Men and women who want to be on the right side of a history leftists plan to write will end up standing alongside Aleister Crowley and blubbery beauties.
There’s been a lot of discussion about the Sports Illustrated swimsuit issue and how it is incorporating obese models as some attempt to redefine beauty.
It is true that “beauty” is a historically and culturally flexible concept – but one aspect of it has not changed – beauty is celebrated because it is unique in some way.
Before SI flipped the script and focused on what society defined as beautiful and then began to try to redefine it, I enjoyed the Swimsuit Issue for that reason. I found it pleasurable to view females of unique beauty
I used to subscribe to the magazine – but I no longer do and the change in perspective as evidenced in the Swimsuit Edition is largely why. I can get sports news faster today than ever before. The Internet changed that – but when SI began its campaign against beauty in favor of celebrating average, that was the end for me
Look – in a totally non gay bro-like perspective, I appreciate unique handsomeness in men as well.
My wife one asked me who I would be if I could be anybody and I chose Brad Pitt’s character of Tristan from the movie “Legends of the Fall”. To me, Tristian is the idealized model of a real man – the way a man is supposed to look, act, and leave a legacy behind
Stuffing an obese woman into a swimsuit doesn’t make her beautiful any more than stuffing a dude with a beer gut into a Speedo makes him handsome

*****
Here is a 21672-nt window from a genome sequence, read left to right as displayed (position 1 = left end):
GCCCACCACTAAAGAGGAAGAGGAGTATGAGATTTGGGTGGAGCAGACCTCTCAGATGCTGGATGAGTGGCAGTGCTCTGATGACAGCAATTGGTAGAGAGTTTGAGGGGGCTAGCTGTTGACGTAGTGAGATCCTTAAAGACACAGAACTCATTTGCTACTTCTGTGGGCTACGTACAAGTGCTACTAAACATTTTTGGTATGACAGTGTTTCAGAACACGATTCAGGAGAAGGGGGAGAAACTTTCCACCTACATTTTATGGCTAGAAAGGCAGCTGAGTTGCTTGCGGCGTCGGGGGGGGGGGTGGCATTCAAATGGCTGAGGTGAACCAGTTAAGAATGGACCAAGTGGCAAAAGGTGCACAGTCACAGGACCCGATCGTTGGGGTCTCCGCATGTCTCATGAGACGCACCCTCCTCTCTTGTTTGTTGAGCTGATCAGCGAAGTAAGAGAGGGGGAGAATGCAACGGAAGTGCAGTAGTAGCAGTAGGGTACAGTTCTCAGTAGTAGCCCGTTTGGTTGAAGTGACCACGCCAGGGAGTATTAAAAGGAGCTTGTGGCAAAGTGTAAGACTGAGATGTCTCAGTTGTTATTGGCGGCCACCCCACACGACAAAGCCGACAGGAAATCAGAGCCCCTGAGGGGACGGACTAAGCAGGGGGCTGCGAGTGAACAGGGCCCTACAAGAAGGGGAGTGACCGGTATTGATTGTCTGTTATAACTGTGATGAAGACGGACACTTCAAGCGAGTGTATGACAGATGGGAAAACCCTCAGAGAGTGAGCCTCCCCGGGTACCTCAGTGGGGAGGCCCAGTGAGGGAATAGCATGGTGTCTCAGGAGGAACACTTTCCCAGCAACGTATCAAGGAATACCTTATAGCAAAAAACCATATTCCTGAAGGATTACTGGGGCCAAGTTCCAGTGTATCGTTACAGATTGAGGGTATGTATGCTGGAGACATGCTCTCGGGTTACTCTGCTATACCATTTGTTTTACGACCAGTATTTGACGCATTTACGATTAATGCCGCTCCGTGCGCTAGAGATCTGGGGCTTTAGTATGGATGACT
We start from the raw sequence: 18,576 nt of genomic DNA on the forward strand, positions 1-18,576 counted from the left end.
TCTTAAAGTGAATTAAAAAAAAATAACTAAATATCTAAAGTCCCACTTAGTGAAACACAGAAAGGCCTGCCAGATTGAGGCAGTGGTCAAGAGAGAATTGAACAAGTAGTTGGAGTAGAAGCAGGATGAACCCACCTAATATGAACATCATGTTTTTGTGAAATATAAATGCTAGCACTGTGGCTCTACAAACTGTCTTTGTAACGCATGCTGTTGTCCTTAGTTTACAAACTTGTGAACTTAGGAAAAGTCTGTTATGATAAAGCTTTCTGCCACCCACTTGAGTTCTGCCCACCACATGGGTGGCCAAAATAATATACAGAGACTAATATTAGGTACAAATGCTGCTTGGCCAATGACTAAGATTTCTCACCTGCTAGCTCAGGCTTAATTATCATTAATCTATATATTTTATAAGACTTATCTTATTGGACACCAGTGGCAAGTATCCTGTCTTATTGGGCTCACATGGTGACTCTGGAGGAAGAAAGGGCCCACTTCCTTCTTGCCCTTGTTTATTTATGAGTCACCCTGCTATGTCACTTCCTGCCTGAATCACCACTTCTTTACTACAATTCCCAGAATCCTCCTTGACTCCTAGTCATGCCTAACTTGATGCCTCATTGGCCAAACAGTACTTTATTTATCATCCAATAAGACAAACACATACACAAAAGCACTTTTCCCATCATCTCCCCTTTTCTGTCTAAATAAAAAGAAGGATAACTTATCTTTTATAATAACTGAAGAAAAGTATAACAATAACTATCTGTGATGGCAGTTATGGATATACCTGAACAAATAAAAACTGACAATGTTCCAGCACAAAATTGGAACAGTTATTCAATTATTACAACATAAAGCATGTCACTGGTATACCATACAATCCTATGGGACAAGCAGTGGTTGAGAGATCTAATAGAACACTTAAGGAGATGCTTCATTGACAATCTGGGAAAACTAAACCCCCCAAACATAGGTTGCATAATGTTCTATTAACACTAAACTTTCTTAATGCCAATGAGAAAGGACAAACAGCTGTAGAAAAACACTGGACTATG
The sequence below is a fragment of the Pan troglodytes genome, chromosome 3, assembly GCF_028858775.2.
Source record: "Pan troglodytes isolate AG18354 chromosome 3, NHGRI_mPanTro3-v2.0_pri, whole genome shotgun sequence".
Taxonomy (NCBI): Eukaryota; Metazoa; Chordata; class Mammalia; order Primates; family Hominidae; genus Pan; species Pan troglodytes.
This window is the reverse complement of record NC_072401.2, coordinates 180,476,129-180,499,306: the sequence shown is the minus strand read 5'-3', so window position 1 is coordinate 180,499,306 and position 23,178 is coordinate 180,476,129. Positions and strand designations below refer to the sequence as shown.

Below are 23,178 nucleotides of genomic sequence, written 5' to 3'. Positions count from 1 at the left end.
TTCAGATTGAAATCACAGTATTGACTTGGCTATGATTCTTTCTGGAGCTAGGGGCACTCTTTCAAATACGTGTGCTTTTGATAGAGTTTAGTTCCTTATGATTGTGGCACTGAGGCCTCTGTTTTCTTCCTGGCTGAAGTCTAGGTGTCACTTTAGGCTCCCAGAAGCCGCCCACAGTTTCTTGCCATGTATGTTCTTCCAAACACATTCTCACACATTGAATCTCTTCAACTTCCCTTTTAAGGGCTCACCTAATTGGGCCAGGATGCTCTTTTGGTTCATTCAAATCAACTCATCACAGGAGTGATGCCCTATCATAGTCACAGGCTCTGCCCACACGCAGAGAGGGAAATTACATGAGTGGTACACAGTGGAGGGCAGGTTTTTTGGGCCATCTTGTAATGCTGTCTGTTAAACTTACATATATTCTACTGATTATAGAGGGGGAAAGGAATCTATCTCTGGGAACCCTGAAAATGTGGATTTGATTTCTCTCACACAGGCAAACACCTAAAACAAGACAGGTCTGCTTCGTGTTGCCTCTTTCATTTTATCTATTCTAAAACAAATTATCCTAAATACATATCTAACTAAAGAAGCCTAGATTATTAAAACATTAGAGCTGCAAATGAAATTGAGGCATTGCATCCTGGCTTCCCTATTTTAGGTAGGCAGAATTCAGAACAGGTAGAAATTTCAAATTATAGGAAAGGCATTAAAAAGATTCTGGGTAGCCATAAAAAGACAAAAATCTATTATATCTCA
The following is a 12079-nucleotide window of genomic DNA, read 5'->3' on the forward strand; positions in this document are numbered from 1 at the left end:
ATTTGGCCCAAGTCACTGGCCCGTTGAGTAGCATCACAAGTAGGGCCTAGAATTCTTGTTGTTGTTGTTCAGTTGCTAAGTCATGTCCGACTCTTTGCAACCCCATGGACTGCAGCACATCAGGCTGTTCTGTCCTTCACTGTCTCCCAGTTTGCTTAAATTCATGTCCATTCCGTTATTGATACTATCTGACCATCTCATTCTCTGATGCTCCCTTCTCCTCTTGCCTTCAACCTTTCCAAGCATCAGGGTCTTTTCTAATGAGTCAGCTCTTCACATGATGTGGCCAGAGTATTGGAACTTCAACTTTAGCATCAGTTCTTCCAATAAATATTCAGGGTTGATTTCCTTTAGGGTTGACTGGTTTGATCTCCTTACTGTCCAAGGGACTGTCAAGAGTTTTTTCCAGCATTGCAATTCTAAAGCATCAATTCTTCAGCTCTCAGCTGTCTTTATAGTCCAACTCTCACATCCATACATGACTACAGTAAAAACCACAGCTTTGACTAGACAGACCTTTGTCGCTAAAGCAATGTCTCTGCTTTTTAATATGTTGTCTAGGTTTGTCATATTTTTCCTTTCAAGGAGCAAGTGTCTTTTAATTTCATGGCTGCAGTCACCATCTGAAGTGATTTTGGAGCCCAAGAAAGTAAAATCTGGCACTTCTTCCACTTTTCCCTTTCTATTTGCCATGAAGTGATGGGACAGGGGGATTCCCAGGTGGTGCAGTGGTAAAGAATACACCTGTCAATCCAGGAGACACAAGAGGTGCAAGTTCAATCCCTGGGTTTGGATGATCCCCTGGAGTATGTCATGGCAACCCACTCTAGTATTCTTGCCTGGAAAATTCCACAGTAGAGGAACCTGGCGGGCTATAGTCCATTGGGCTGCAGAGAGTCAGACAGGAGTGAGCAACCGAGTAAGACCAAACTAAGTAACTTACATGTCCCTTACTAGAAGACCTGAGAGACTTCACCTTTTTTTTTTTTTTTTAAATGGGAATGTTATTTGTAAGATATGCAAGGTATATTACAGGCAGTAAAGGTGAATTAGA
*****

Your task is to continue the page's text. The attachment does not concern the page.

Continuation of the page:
Shoehorning “plus-sized” Yumi Nu onto the cover of SI does not make her attractive.
I’m with Jordan Peterson on that.
It doesn’t make her ugly, either.
It is just that absent of her swimsuit, if I walked past her in a mall, I would notice nothing remarkable about her. She looks like pretty much every overweight woman in America. There are literally hundreds of men I see who generate the same “meh” reaction.
It’s not misogynist or misandrist, its just their appearance is average and therefore unremarkable.
I’m not interested in average – I can see average at any mall in America without paying for it. As a matter of fact, I see average every morning when I look in a mirror.
But as with everything these days, there is a deeper meaning to a seemingly superficial situation.
SI trying to normalize average as unique is the same process communists use to subdue the masses. Nobody can be special or unique, nobody can perform better than anyone else and most certainly, nobody can stand out – because standing out is standing over.
It’s madness and represents a complete denial of what we are as humans.
Peterson is right about another dimension of this discussion – it is a classic authoritarian move.
It’s actually the same blueprint as in Kurt Vonnegut’s “Harrison Bergeron”.